WASHINGTON -- Americans were outraged to learn they were being spied on by the National Security Agency, but many support law enforcement profiling of Muslims, according to a poll released Tuesday by the Arab American Institute.
The survey, conducted by Zogby Analytics for the advocacy group, found that 42 percent of Americans believe law enforcement is justified in using profiling tactics against Muslim-Americans and Arab-Americans. The survey also shows American attitudes toward Arab-Americans and Muslim-Americans have turned for the worse since the Arab American Institute first began polling on the subject in 2010. The new poll found favorability toward Arab-Americans at 36 percent, down from 43 percent in 2010. For Muslim-Americans, favorability was just 27 percent, compared with 36 percent in 2010.
Recent news headlines associated with Muslims have focused on the ongoing civil war in Syria; the rise of ISIS, or the Islamic State in Iraq and Levant, in Iraq; the abduction of Nigerian schoolgirls by the Islamist group Boko Haram; and the 2012 terrorist attack on a U.S. diplomatic mission in Benghazi, Libya.
"The way forward is clear," the pollsters wrote in the survey's executive summary. "Education about and greater exposure to Arab Americans and American Muslims are the keys both to greater understanding of these growing communities of American citizens and to ensuring that their rights are secured."
The poll found a growing number of Americans doubt that Muslim-Americans or Arab-Americans would be able to perform in a government post without their ethnicity or religion affecting their work. Thirty-six percent of respondents felt that Arab-Americans would be influenced by their ethnicity, and 42 percent said Muslim-Americans would be influenced by religion.
Results differed by political party, with the majority of Republicans holding negative views of both Arab-Americans and Muslims. Democrats gave Arab-Americans a 30 percent unfavorable rating and Muslim-Americans a 33 percent unfavorable rating, while Republicans gave Arab-Americans a 54 percent unfavorable rating and Muslim-Americans a 63 percent unfavorable rating.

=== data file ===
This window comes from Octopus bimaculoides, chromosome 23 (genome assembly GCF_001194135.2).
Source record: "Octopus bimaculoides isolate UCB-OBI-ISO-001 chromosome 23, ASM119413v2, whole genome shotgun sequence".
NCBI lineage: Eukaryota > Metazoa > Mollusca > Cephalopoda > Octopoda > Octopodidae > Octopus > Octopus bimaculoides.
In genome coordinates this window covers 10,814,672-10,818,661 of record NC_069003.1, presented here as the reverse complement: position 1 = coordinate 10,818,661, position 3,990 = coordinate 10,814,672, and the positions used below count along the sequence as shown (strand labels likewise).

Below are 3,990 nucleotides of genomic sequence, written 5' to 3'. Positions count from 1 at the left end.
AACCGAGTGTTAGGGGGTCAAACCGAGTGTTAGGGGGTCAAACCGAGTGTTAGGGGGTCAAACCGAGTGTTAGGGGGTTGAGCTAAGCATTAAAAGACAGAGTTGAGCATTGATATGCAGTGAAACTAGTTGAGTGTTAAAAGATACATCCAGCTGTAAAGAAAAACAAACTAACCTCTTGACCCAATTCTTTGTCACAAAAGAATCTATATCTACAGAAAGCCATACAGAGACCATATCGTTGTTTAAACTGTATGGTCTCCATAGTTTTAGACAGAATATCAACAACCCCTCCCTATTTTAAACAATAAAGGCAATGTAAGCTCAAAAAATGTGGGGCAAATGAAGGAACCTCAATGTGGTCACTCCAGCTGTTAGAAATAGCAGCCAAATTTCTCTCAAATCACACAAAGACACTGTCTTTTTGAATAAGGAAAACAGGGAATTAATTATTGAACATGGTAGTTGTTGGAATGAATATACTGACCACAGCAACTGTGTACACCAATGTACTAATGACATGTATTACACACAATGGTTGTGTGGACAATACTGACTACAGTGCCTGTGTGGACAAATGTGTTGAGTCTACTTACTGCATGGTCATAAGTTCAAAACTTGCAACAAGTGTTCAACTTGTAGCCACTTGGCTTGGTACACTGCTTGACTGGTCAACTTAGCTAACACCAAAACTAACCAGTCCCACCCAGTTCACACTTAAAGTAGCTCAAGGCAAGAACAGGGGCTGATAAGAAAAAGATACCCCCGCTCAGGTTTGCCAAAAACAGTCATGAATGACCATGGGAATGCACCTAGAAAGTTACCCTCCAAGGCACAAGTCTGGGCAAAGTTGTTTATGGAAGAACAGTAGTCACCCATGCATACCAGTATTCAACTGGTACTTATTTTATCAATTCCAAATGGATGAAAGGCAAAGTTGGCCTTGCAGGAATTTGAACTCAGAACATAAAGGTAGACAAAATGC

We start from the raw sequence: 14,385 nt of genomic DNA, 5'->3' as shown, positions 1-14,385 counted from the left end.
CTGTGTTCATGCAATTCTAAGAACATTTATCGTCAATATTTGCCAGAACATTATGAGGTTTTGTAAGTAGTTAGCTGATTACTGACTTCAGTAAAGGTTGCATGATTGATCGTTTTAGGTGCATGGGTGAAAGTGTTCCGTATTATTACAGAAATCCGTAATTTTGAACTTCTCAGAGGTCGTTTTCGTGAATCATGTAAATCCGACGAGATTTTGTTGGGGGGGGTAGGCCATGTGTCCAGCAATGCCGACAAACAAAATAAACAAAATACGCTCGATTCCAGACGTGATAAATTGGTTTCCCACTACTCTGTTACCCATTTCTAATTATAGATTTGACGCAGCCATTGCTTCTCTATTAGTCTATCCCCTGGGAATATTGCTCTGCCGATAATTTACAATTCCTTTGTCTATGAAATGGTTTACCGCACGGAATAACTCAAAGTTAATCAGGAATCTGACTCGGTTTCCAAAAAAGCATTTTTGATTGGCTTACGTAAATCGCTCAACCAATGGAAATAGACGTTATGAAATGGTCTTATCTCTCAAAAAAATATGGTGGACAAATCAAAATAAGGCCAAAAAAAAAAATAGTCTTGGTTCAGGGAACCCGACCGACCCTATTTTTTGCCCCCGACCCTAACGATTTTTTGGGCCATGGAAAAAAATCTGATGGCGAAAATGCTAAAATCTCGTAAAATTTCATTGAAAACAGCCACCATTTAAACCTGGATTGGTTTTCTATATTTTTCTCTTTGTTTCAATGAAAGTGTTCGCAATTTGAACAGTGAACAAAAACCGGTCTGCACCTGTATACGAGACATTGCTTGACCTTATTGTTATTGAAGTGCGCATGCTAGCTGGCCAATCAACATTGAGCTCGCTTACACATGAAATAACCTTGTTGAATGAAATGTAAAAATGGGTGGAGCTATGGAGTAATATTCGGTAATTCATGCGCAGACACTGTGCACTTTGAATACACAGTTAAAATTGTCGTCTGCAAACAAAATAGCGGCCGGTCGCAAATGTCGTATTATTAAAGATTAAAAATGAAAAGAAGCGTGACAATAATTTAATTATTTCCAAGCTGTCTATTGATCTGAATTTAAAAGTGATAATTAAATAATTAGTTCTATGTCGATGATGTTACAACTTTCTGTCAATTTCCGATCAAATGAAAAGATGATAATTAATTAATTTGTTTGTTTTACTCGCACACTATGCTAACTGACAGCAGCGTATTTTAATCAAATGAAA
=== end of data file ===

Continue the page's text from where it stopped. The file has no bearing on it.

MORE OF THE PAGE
Similarly, Republicans were more likely to think that Arab-Americans and Muslim-Americans unable to hold a role in government without being influenced by ethnicity or religion. Fifty-seven percent of Republicans said they believed Muslim-Americans would be influenced by their religion, while half said the same for Arab-Americans. Almost half of Democrats said they were confident Muslim-Americans and Arab-Americans could do their jobs without influence.
The survey also showed a generational gap in attitudes toward Arab-Americans and Muslim-Americans, with younger respondents showing more favorability toward both groups. Part of that, according to the pollsters, has to do with exposure -- those ages 18 to 29 were likely to know Arab-Americans or Muslim-Americans, while respondents older than 65 were almost evenly split on that question.
Previous polls also have shown Americans holding a cold view of Muslims. A Pew poll this month found that Muslims were perceived as negatively as atheists.
The Arab American Institute survey was conducted online among 1,110 likely U.S. voters from June 27 to June 29, a period of unrest in the Muslim world.
Several Muslim-American groups are dedicated to changing the negative perception of Islam, and have encouraged Muslims to pursue more public engagement, both within the federal government and individual communities.